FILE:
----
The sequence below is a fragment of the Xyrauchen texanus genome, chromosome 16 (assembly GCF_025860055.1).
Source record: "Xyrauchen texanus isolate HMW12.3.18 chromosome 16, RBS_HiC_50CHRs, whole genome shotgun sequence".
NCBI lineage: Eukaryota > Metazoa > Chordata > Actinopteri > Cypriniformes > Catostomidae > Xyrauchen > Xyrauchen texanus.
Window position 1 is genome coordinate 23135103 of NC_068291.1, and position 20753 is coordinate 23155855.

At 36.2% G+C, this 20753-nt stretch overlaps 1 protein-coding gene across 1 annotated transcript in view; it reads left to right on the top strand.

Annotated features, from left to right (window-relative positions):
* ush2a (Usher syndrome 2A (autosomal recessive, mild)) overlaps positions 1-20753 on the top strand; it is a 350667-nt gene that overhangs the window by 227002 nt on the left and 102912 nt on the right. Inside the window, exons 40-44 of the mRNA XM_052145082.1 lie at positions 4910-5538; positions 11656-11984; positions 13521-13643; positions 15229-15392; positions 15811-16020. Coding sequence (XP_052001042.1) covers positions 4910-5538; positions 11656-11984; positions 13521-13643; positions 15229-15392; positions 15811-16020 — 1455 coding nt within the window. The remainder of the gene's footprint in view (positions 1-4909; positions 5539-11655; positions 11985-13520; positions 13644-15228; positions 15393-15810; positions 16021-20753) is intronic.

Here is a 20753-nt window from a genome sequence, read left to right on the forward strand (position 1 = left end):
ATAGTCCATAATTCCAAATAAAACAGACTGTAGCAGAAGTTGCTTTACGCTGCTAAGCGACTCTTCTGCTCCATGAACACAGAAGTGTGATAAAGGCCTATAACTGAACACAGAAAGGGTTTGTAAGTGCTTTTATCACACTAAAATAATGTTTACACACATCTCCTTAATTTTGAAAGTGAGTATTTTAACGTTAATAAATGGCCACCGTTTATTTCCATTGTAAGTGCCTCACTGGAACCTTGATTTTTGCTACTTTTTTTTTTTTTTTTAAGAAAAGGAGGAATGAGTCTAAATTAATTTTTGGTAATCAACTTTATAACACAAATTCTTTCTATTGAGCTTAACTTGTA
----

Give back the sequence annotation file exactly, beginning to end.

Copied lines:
The sequence below is a fragment of the Xyrauchen texanus genome, chromosome 16 (assembly GCF_025860055.1).
Source record: "Xyrauchen texanus isolate HMW12.3.18 chromosome 16, RBS_HiC_50CHRs, whole genome shotgun sequence".
NCBI lineage: Eukaryota > Metazoa > Chordata > Actinopteri > Cypriniformes > Catostomidae > Xyrauchen > Xyrauchen texanus.
Window position 1 is genome coordinate 23135103 of NC_068291.1, and position 20753 is coordinate 23155855.

At 36.2% G+C, this 20753-nt stretch overlaps 1 protein-coding gene across 1 annotated transcript in view; it reads left to right on the top strand.

Annotated features, from left to right (window-relative positions):
* ush2a (Usher syndrome 2A (autosomal recessive, mild)) overlaps positions 1-20753 on the top strand; it is a 350667-nt gene that overhangs the window by 227002 nt on the left and 102912 nt on the right. Inside the window, exons 40-44 of the mRNA XM_052145082.1 lie at positions 4910-5538; positions 11656-11984; positions 13521-13643; positions 15229-15392; positions 15811-16020. Coding sequence (XP_052001042.1) covers positions 4910-5538; positions 11656-11984; positions 13521-13643; positions 15229-15392; positions 15811-16020 — 1455 coding nt within the window. The remainder of the gene's footprint in view (positions 1-4909; positions 5539-11655; positions 11985-13520; positions 13644-15228; positions 15393-15810; positions 16021-20753) is intronic.

Here is a 20753-nt window from a genome sequence, read left to right on the forward strand (position 1 = left end):
ATAGTCCATAATTCCAAATAAAACAGACTGTAGCAGAAGTTGCTTTACGCTGCTAAGCGACTCTTCTGCTCCATGAACACAGAAGTGTGATAAAGGCCTATAACTGAACACAGAAAGGGTTTGTAAGTGCTTTTATCACACTAAAATAATGTTTACACACATCTCCTTAATTTTGAAAGTGAGTATTTTAACGTTAATAAATGGCCACCGTTTATTTCCATTGTAAGTGCCTCACTGGAACCTTGATTTTTGCTACTTTTTTTTTTTTTTTTAAGAAAAGGAGGAATGAGTCTAAATTAATTTTTGGTAATCAACTTTATAACACAAATTCTTTCTATTGAGCTTAACTTGTA